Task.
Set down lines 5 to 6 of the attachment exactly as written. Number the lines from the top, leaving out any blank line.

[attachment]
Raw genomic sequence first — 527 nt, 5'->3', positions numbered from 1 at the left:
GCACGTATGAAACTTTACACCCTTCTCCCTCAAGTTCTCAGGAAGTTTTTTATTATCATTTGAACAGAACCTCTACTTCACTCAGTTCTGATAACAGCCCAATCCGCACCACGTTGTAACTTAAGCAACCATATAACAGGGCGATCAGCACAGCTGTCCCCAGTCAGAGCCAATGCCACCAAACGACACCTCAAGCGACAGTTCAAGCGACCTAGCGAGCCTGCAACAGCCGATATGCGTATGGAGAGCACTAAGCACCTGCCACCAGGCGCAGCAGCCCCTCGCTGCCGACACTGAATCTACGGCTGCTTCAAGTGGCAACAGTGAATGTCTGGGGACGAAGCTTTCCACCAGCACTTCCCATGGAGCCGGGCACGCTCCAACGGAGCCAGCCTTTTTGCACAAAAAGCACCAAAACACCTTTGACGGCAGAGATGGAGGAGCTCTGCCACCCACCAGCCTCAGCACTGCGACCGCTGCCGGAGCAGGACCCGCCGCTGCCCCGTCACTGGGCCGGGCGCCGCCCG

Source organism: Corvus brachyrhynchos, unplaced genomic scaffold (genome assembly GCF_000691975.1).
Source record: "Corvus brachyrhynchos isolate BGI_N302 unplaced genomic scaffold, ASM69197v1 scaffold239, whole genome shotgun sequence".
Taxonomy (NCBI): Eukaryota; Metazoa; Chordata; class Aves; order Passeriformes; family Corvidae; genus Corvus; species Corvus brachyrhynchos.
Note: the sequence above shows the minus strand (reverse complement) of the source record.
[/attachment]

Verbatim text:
Taxonomy (NCBI): Eukaryota; Metazoa; Chordata; class Aves; order Passeriformes; family Corvidae; genus Corvus; species Corvus brachyrhynchos.
Note: the sequence above shows the minus strand (reverse complement) of the source record.